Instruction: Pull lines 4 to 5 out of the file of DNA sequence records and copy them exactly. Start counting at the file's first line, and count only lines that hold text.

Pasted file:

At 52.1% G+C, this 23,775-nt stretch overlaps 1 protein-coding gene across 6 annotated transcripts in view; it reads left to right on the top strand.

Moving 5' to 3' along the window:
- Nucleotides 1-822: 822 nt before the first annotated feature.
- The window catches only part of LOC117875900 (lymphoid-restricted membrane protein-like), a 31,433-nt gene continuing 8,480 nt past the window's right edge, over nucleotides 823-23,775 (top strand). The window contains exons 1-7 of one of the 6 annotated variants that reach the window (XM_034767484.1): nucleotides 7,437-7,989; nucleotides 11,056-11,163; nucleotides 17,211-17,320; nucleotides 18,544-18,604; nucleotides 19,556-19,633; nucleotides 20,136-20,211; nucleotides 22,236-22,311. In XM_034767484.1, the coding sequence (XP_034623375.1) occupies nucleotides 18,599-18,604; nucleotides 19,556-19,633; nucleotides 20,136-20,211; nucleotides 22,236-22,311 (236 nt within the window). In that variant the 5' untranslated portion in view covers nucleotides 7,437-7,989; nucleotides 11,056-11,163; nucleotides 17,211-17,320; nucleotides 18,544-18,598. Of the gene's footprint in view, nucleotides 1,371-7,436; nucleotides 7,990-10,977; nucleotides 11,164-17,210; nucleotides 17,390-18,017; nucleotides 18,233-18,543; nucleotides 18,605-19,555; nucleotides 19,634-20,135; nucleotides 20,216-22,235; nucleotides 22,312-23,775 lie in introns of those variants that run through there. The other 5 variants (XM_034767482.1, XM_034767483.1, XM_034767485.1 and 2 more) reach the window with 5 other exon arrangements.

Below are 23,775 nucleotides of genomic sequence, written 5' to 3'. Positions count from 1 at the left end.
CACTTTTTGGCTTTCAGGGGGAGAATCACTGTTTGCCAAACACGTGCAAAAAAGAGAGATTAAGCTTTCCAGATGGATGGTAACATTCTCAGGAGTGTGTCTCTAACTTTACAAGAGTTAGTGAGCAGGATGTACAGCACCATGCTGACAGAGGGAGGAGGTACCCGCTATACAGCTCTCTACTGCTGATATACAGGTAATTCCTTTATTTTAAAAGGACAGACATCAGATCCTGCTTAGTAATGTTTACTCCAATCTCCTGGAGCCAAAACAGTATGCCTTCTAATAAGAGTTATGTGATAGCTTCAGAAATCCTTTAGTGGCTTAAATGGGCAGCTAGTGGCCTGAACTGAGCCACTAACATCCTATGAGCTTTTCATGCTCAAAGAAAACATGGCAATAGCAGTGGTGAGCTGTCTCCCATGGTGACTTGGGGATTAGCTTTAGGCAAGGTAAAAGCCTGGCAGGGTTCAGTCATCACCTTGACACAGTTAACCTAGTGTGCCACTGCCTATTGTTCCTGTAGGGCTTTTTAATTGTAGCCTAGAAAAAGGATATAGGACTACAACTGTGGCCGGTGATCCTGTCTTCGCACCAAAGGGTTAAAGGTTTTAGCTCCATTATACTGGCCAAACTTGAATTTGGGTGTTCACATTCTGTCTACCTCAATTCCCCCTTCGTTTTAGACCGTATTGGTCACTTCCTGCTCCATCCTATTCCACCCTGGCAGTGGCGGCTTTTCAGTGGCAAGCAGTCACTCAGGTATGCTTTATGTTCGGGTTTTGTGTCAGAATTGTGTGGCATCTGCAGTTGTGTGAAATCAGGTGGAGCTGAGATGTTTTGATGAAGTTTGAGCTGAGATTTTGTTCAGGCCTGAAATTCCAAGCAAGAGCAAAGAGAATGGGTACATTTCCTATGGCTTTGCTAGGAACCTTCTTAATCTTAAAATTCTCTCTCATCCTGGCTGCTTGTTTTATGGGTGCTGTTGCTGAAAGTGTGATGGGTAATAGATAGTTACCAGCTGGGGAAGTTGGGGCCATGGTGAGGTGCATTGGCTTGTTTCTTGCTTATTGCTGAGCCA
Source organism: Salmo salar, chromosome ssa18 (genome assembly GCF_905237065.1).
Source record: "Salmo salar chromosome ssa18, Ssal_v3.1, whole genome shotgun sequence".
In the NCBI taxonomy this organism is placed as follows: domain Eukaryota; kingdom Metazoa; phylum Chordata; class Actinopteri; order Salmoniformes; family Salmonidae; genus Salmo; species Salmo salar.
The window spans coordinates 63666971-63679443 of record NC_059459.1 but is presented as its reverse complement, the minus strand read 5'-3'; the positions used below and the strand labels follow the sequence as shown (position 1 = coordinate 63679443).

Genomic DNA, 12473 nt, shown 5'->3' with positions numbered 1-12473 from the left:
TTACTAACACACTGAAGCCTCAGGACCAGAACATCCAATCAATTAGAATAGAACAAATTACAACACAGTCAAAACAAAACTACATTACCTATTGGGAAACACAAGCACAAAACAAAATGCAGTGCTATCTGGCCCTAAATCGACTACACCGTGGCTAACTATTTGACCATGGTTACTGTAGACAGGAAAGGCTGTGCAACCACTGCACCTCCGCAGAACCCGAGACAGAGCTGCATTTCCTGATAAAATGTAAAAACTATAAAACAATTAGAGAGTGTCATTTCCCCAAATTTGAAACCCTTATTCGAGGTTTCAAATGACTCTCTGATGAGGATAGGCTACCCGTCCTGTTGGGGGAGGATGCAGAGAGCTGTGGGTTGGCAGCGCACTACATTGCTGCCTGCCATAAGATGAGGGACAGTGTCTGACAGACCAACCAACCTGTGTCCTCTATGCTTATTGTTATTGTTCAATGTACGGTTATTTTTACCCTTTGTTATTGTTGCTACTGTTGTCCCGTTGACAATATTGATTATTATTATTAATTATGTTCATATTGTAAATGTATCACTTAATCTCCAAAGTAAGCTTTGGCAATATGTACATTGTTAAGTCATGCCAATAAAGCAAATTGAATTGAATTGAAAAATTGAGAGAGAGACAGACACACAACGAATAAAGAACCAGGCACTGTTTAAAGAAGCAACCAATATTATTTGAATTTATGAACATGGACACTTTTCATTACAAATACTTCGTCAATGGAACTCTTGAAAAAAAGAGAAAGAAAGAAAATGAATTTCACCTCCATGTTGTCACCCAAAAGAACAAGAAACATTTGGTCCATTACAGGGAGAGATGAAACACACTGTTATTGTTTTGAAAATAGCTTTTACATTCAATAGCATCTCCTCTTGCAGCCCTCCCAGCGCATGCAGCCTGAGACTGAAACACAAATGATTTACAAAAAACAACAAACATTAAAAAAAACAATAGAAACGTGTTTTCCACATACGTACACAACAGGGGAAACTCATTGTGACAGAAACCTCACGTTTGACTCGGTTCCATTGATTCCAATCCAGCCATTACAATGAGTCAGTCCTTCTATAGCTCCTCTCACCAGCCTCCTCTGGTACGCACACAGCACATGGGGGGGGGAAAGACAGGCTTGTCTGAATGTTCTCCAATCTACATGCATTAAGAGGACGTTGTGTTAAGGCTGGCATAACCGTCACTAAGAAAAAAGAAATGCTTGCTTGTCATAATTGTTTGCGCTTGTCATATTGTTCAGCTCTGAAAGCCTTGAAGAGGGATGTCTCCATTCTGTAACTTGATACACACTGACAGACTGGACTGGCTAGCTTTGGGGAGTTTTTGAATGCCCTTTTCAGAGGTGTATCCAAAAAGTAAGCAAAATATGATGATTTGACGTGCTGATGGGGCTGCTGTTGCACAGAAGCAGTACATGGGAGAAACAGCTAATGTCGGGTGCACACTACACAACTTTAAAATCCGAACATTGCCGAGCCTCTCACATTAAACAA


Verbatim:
- The window catches only part of LOC117875900 (lymphoid-restricted membrane protein-like), a 31,433-nt gene continuing 8,480 nt past the window's right edge, over nucleotides 823-23,775 (top strand). The window contains exons 1-7 of one of the 6 annotated variants that reach the window (XM_034767484.1): nucleotides 7,437-7,989; nucleotides 11,056-11,163; nucleotides 17,211-17,320; nucleotides 18,544-18,604; nucleotides 19,556-19,633; nucleotides 20,136-20,211; nucleotides 22,236-22,311. In XM_034767484.1, the coding sequence (XP_034623375.1) occupies nucleotides 18,599-18,604; nucleotides 19,556-19,633; nucleotides 20,136-20,211; nucleotides 22,236-22,311 (236 nt within the window). In that variant the 5' untranslated portion in view covers nucleotides 7,437-7,989; nucleotides 11,056-11,163; nucleotides 17,211-17,320; nucleotides 18,544-18,598. Of the gene's footprint in view, nucleotides 1,371-7,436; nucleotides 7,990-10,977; nucleotides 11,164-17,210; nucleotides 17,390-18,017; nucleotides 18,233-18,543; nucleotides 18,605-19,555; nucleotides 19,634-20,135; nucleotides 20,216-22,235; nucleotides 22,312-23,775 lie in introns of those variants that run through there. The other 5 variants (XM_034767482.1, XM_034767483.1, XM_034767485.1 and 2 more) reach the window with 5 other exon arrangements.

Below are 23,775 nucleotides of genomic sequence, written 5' to 3'. Positions count from 1 at the left end.